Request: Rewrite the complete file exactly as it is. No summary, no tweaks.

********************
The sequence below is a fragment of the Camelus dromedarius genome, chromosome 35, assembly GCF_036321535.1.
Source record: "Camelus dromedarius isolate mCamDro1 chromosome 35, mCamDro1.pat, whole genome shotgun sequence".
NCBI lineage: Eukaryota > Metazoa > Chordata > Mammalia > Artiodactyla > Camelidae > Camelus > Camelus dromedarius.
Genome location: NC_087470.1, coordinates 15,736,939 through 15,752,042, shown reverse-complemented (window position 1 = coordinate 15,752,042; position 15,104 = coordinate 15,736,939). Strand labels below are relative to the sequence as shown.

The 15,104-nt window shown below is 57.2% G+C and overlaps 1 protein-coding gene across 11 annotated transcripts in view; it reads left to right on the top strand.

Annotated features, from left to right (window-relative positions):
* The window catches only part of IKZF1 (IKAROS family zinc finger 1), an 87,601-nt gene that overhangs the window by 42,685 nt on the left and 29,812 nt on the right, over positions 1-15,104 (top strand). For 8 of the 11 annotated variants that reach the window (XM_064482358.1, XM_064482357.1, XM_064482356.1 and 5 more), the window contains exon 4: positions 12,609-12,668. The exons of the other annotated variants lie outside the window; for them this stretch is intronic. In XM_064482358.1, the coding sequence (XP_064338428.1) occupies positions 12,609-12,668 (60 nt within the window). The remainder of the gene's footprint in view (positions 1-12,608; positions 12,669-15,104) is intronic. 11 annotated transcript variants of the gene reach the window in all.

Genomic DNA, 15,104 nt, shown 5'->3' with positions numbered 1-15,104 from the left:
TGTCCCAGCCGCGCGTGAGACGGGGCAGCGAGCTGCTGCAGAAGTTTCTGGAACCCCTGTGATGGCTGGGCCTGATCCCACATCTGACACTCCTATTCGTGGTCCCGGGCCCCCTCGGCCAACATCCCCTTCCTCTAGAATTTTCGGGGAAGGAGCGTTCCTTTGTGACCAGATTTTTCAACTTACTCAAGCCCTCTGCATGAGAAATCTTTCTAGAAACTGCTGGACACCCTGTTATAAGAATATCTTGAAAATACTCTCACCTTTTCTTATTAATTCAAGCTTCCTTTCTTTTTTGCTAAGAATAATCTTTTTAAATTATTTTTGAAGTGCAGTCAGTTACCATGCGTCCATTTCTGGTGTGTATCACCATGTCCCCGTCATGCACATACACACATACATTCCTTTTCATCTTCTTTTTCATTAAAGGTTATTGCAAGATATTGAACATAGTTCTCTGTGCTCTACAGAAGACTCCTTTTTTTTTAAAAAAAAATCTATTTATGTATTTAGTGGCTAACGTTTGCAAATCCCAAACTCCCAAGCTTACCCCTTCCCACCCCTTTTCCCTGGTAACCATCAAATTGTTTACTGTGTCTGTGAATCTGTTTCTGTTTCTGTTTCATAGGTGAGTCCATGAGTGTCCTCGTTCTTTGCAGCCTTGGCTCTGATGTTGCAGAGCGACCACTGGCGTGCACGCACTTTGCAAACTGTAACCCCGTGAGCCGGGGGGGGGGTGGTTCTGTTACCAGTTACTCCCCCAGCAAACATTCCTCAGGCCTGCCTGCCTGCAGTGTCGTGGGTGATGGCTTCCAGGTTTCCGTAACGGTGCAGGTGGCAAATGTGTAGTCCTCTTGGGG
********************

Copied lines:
The sequence below is a fragment of the Camelus dromedarius genome, chromosome 35, assembly GCF_036321535.1.
Source record: "Camelus dromedarius isolate mCamDro1 chromosome 35, mCamDro1.pat, whole genome shotgun sequence".
NCBI lineage: Eukaryota > Metazoa > Chordata > Mammalia > Artiodactyla > Camelidae > Camelus > Camelus dromedarius.
Genome location: NC_087470.1, coordinates 15,736,939 through 15,752,042, shown reverse-complemented (window position 1 = coordinate 15,752,042; position 15,104 = coordinate 15,736,939). Strand labels below are relative to the sequence as shown.

The 15,104-nt window shown below is 57.2% G+C and overlaps 1 protein-coding gene across 11 annotated transcripts in view; it reads left to right on the top strand.

Annotated features, from left to right (window-relative positions):
* The window catches only part of IKZF1 (IKAROS family zinc finger 1), an 87,601-nt gene that overhangs the window by 42,685 nt on the left and 29,812 nt on the right, over positions 1-15,104 (top strand). For 8 of the 11 annotated variants that reach the window (XM_064482358.1, XM_064482357.1, XM_064482356.1 and 5 more), the window contains exon 4: positions 12,609-12,668. The exons of the other annotated variants lie outside the window; for them this stretch is intronic. In XM_064482358.1, the coding sequence (XP_064338428.1) occupies positions 12,609-12,668 (60 nt within the window). The remainder of the gene's footprint in view (positions 1-12,608; positions 12,669-15,104) is intronic. 11 annotated transcript variants of the gene reach the window in all.

Genomic DNA, 15,104 nt, shown 5'->3' with positions numbered 1-15,104 from the left:
TGTCCCAGCCGCGCGTGAGACGGGGCAGCGAGCTGCTGCAGAAGTTTCTGGAACCCCTGTGATGGCTGGGCCTGATCCCACATCTGACACTCCTATTCGTGGTCCCGGGCCCCCTCGGCCAACATCCCCTTCCTCTAGAATTTTCGGGGAAGGAGCGTTCCTTTGTGACCAGATTTTTCAACTTACTCAAGCCCTCTGCATGAGAAATCTTTCTAGAAACTGCTGGACACCCTGTTATAAGAATATCTTGAAAATACTCTCACCTTTTCTTATTAATTCAAGCTTCCTTTCTTTTTTGCTAAGAATAATCTTTTTAAATTATTTTTGAAGTGCAGTCAGTTACCATGCGTCCATTTCTGGTGTGTATCACCATGTCCCCGTCATGCACATACACACATACATTCCTTTTCATCTTCTTTTTCATTAAAGGTTATTGCAAGATATTGAACATAGTTCTCTGTGCTCTACAGAAGACTCCTTTTTTTTTAAAAAAAAATCTATTTATGTATTTAGTGGCTAACGTTTGCAAATCCCAAACTCCCAAGCTTACCCCTTCCCACCCCTTTTCCCTGGTAACCATCAAATTGTTTACTGTGTCTGTGAATCTGTTTCTGTTTCTGTTTCATAGGTGAGTCCATGAGTGTCCTCGTTCTTTGCAGCCTTGGCTCTGATGTTGCAGAGCGACCACTGGCGTGCACGCACTTTGCAAACTGTAACCCCGTGAGCCGGGGGGGGGGTGGTTCTGTTACCAGTTACTCCCCCAGCAAACATTCCTCAGGCCTGCCTGCCTGCAGTGTCGTGGGTGATGGCTTCCAGGTTTCCGTAACGGTGCAGGTGGCAAATGTGTAGTCCTCTTGGGG